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Adams Family Papers : An Electronic Archive
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Letter from John Adams to Abigail Adams, 12 December 1793


My dearest Friend

This Day having been devoted to Thanksgiving by the Governor of Pensilvania, Congress have adjourned to Fryday. We have had a great Snow and afterwards a great Rain but not enough to carry off all the Snow. The Weather therefore is still cool, tho fair and pleasant. All Apprehension of the Fever seems entirely departed, a Circumstance the more comfortable to me, as, having been among a few of the Earliest who came into Town, if any Thing unfortunate had followed I might have been reproached for setting a procipitate Example.

Our Son Thomas was examined approved and sworn the last Week; so that We have three Lawyers upon the Theatre of Action. May they be ornaments to their Country and Blessings to the World.

Congress has a great Task and a very unpleasant one before them. With Indians and Algerines for open Ennemies and so many other Nations for suspicious Friends, besides so many Appearances of ill Will among our own Citizens, who ever Envied a seat in that Body I believe the Members have no great reason to be delighted with theirs. My own is a situation, of


such compleat Insignificance, that I have scarcely the Power to do good or Evil: Yet it is the Station the most proper for me, as my Eyes and hands and Nerves are almost worn out.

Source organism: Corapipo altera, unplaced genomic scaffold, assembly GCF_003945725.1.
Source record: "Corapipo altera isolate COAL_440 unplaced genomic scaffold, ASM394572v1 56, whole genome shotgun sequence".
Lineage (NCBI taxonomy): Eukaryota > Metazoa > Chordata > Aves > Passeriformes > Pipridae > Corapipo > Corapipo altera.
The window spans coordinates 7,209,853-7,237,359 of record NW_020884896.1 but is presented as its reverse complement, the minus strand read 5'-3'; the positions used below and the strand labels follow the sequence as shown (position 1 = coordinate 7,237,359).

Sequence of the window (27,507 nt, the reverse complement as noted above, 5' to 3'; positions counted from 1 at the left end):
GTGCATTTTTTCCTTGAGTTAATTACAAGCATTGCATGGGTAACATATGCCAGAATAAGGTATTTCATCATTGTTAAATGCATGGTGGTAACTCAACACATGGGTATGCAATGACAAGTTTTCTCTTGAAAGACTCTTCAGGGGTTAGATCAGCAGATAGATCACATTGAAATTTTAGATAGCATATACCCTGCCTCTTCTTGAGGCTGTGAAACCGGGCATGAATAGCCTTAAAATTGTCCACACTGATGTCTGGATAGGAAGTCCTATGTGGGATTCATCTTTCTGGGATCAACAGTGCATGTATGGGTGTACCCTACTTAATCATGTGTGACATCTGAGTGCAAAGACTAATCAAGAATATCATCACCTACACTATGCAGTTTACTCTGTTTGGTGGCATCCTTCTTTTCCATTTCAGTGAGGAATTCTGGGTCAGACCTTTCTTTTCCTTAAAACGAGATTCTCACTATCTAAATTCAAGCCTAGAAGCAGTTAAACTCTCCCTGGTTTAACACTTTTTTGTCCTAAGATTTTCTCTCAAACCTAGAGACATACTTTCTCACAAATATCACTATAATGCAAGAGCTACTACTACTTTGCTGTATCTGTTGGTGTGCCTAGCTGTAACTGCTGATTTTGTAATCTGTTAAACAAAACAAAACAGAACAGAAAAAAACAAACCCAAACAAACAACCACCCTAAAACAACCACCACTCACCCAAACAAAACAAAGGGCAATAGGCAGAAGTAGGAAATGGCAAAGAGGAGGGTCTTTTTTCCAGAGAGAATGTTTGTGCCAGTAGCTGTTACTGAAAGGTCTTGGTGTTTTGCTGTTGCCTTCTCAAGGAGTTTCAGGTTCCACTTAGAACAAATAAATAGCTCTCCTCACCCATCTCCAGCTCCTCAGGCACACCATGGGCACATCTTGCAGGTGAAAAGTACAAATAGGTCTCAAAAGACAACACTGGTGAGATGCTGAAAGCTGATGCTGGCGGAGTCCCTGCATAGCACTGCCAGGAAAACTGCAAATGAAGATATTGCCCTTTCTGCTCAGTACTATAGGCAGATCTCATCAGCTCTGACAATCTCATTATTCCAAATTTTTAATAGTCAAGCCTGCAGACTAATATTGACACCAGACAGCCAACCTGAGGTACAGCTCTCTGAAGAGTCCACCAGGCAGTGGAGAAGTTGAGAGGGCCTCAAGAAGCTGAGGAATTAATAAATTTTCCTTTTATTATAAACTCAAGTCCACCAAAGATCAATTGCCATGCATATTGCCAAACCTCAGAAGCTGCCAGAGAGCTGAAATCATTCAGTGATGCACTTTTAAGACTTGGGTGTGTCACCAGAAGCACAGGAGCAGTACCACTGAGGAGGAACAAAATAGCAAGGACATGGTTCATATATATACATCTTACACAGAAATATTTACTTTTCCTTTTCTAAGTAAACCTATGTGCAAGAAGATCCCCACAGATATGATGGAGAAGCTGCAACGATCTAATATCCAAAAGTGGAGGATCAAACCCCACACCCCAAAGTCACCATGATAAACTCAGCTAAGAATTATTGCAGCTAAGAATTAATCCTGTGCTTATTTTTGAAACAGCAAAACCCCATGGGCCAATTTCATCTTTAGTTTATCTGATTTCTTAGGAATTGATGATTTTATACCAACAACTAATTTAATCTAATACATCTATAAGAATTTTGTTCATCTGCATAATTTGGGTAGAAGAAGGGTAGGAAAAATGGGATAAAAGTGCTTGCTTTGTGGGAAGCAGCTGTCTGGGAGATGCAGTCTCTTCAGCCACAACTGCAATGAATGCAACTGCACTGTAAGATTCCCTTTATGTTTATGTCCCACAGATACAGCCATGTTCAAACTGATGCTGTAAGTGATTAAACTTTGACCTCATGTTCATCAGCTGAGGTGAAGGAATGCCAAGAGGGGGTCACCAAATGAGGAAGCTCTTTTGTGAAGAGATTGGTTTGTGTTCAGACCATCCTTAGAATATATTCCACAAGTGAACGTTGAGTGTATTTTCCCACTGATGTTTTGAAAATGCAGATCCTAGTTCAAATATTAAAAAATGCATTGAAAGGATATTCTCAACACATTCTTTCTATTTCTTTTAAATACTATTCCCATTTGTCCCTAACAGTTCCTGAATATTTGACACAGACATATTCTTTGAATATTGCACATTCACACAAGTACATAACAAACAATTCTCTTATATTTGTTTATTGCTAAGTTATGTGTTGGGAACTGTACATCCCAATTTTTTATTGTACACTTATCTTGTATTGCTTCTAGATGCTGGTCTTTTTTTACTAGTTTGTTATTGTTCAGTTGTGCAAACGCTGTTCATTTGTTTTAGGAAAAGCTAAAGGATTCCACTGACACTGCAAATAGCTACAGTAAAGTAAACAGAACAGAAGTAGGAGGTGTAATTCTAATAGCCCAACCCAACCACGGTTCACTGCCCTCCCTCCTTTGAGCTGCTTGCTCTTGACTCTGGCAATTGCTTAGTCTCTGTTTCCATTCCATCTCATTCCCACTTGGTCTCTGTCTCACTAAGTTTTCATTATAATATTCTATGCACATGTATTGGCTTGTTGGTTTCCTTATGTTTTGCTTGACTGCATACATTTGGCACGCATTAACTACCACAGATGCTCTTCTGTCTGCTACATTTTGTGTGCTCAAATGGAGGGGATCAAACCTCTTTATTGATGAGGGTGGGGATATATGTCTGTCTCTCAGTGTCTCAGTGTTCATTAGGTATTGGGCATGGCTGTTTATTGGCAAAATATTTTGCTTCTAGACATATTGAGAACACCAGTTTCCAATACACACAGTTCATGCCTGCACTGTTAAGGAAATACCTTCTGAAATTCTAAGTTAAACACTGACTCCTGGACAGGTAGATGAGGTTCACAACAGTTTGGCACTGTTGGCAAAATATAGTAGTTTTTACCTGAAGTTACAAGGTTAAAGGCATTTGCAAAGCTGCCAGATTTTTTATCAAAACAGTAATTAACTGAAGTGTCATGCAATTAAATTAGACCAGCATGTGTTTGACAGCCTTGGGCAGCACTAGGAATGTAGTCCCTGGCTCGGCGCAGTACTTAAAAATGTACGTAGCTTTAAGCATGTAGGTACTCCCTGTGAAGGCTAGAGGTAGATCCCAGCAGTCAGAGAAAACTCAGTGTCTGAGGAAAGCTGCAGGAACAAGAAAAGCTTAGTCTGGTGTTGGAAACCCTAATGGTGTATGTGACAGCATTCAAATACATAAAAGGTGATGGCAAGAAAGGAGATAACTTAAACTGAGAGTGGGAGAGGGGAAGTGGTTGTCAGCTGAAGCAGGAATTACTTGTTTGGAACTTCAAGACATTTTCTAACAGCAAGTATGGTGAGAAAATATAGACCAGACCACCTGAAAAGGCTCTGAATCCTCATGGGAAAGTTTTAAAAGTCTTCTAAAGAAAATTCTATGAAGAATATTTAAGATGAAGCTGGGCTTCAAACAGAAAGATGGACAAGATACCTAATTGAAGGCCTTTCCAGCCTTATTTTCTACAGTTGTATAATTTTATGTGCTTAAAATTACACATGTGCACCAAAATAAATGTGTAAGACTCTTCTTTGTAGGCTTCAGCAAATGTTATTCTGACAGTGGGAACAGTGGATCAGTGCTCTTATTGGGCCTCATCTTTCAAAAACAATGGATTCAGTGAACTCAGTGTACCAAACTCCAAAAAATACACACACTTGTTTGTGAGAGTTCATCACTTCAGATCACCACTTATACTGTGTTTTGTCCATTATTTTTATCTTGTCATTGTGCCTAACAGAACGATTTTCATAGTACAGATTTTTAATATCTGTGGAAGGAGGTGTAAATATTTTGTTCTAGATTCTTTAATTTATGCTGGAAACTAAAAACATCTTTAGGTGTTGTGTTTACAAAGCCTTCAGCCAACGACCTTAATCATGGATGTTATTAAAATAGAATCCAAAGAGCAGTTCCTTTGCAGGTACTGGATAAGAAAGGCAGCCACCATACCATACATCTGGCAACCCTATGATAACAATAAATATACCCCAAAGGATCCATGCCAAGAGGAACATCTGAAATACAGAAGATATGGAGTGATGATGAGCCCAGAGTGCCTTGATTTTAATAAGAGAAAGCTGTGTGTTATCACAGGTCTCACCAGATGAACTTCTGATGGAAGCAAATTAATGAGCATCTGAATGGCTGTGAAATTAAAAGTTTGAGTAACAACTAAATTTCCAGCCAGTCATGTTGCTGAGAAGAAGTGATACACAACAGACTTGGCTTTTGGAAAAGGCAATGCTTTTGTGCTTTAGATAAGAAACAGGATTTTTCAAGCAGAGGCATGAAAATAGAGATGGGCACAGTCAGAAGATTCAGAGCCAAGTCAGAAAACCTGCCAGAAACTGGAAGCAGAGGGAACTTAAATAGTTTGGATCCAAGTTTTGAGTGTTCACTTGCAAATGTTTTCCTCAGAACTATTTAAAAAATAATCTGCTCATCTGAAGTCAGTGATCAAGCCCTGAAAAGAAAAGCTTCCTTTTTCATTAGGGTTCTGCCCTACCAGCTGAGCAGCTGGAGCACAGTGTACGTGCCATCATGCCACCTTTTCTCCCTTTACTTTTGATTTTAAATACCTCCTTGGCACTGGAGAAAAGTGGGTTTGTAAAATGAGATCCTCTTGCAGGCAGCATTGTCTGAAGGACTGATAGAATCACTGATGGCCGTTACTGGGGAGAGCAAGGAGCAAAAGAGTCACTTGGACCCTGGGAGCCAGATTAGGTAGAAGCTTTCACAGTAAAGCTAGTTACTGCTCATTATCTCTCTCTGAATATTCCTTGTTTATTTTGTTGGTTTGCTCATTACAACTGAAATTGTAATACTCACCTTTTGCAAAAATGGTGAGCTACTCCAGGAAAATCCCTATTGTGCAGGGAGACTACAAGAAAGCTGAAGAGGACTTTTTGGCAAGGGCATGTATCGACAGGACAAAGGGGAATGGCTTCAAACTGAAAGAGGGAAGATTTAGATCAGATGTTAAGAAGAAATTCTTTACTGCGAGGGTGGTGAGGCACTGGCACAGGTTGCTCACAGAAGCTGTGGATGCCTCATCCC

The two Houses have been tolerably unanimous in giving to the Presidents System a kind of rapid Approbation: but what will be the Result of the Negotiations with France and England I know not. Mr. Jefferson has regained his Reputation by the Part he has taken, and his Compositions are much applauded by his able Friends and assented to by others. The first deputations of the Algerines are so well calculated to prevent Emigration to this Country England Scotland and Ireland, that People are ready enough to impute their Truce with Portugal and Holland to British Interference Our Trade is like to suffer by the Arbitrary Decrees of England Spain and France as well as by the ferocious Pyracy of Affrica.

This Winter will Shew Us the Temper of England as well as France. Americans cannot see with Pleasure the French Islands fall into English hands, nor will even French Emigrants be gratified with the Partition of their Country But Foresight is impossible in such a Chaos.

I am with great Anxiety for your health, your
J. A.


Cite web page as: Letter from John Adams to Abigail Adams, 12 December 1793 [electronic edition]. Adams Family Papers: An Electronic Archive. Massachusetts Historical Society. http://www.masshist.org/digitaladams/
Original manuscript: Adams, John. Letter from John Adams to Abigail Adams, 12 December 1793. 2 pages. Original manuscript from the Adams Family Papers, Massachusetts Historical Society.
Source of transcription: Adams Papers Editorial Project. Unverified transcriptions.
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